Communal elements throw meat and animal carcasses on the road to desecrate the sacred ‘Thiruvabharanam’ procession to Sabarimala
Communal elements threw meat and animal carcasses on the path of the procession carrying ‘Thiruvabharanam’, the sacred jewellery to be adorned on the idol of Bhagawan Ayyappa Swami of Sabarimala temple during Makar Sankranti-Makaravilakku ceremony.
In a bid to defile the sacred procession, anti-social elements dumped meat and animal carcasses on the traditional route of the procession, Mandiram-Vadaserikkara road, yesterday. Hours before the procession reaches the spot, a group of devotees, led by Panchayat members, rushed there and washed the road. The incident has prompted widespread shock and outrage among the Hindus across the state.
An order had already been issued by the Panchayat Secretary, banning the sale of meat and fish along the road until the procession passes over. Decrying the order, several Islamist-Communist followers were seen protesting on various social media platforms. It is believed that the members of the same intolerant communal group dumped meat on the road.
With the connivance of local governing bodies, several unauthorised and unhygienic meat-fish stalls are functioning in this area. Earlier, the owners of the meat stalls alongside the traditional route to Sabarimala used to observe a shut down during the pilgrimage season, especially during the sacred procession. Since a majority of meat sellers do not honour the procession and refuse to shut down their stalls for the last few years, this year the Panchayat was forced to issue an order in this regard.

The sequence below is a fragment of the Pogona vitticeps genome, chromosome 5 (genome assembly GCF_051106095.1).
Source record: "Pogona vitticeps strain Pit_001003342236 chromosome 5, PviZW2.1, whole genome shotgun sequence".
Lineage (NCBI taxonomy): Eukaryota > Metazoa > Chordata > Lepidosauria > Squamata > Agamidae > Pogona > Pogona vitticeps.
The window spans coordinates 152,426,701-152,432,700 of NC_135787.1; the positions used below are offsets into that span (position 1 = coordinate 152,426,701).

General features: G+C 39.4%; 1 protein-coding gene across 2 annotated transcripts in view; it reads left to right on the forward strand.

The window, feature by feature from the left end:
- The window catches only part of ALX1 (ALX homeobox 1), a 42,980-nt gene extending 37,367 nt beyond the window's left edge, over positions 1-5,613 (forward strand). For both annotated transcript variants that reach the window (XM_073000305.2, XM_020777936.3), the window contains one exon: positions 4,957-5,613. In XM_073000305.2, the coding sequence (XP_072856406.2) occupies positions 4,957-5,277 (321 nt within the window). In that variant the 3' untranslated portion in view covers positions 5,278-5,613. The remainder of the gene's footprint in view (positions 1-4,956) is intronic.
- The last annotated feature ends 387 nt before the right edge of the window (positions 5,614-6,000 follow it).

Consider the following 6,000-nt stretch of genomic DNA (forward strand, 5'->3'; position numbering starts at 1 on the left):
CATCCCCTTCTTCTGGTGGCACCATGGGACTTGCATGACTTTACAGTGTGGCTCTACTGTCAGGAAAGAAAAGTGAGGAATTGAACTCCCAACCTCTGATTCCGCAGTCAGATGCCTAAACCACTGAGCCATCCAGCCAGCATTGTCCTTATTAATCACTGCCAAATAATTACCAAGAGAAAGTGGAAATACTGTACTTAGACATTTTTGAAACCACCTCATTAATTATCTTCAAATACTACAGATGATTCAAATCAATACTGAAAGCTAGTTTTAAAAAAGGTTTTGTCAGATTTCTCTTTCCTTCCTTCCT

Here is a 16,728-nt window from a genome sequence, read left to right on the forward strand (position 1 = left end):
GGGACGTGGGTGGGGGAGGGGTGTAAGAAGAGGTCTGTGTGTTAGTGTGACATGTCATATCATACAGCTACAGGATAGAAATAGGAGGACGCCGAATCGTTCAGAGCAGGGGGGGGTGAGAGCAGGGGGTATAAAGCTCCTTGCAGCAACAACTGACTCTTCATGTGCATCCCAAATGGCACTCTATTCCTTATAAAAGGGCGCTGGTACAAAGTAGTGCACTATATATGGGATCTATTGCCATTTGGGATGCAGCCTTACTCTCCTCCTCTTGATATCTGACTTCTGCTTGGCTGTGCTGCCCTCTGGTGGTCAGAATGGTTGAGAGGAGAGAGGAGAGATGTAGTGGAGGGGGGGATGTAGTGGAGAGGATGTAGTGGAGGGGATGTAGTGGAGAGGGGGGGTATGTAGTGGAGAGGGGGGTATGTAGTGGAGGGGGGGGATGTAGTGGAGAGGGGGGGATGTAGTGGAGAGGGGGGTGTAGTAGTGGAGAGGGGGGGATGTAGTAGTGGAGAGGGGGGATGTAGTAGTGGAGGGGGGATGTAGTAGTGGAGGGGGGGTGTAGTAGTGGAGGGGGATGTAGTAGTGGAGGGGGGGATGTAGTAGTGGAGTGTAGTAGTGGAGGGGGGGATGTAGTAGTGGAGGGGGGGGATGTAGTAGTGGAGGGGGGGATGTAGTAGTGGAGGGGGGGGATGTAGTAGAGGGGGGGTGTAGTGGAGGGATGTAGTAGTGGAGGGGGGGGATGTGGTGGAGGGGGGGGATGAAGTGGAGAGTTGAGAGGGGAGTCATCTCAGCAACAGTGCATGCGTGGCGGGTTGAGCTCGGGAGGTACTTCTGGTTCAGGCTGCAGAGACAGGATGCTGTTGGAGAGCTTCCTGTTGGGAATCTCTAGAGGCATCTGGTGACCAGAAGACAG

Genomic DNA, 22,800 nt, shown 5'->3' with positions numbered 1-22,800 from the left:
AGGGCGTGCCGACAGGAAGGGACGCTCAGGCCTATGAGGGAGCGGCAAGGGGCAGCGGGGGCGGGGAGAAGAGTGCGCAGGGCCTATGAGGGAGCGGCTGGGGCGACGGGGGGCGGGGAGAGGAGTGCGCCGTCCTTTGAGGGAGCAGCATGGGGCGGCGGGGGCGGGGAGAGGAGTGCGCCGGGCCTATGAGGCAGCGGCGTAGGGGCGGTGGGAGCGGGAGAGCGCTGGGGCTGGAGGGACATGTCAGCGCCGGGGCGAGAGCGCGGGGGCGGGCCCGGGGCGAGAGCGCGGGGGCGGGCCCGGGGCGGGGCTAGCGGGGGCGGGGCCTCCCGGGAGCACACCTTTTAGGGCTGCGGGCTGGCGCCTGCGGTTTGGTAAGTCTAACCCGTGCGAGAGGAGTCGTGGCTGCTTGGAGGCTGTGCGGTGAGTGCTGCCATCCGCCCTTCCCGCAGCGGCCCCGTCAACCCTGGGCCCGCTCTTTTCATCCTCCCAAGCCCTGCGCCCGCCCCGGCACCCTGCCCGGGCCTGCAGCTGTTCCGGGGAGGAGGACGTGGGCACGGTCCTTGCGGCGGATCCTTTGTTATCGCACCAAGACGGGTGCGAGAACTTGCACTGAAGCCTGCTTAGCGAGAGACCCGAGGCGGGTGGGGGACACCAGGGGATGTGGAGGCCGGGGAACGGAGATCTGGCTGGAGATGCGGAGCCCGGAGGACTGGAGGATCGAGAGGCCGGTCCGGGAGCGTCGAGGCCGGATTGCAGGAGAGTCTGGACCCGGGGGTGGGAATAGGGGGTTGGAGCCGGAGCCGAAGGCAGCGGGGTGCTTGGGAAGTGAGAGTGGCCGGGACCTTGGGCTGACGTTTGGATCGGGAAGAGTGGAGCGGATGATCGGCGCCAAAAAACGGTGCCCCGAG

The three-day 'Thiruvabharanam' procession, started from Valiya Koyikkal Sree Dharma Sastha Temple, Pandalam on Monday, will reach Sabarimala on January 15. The procession began from the Pandalam temple after witnessing the ‘Sri Krishnaparunthu’ (Brahminy kite) on the sky above the temple at 1 pm.
'Thiruvabharanam' is the sacred gold ornaments of Bhagawan Ayyappan, the presiding deity of Sabarimala temple. These ornaments were made at the orders of the Pandalam King, who adopted Ayyappan as his son. Three caskets are used for carrying Thiruvabharanam, pooja utensils, and special flags to Sabarimala. They are the Thriuvabharana Petti (sacred ornaments casket), the Velli Petti (silver vessel casket), and the Kodi Petti (flag casket). The Thiruvabharanam procession takes a traditional route to Sabarimala, covering a distance of 83 km on foot. The boxes are being carried on the head by 12 people. Traditional receptions are accorded to the procession at the major temples situated along the route to the Sabarimala.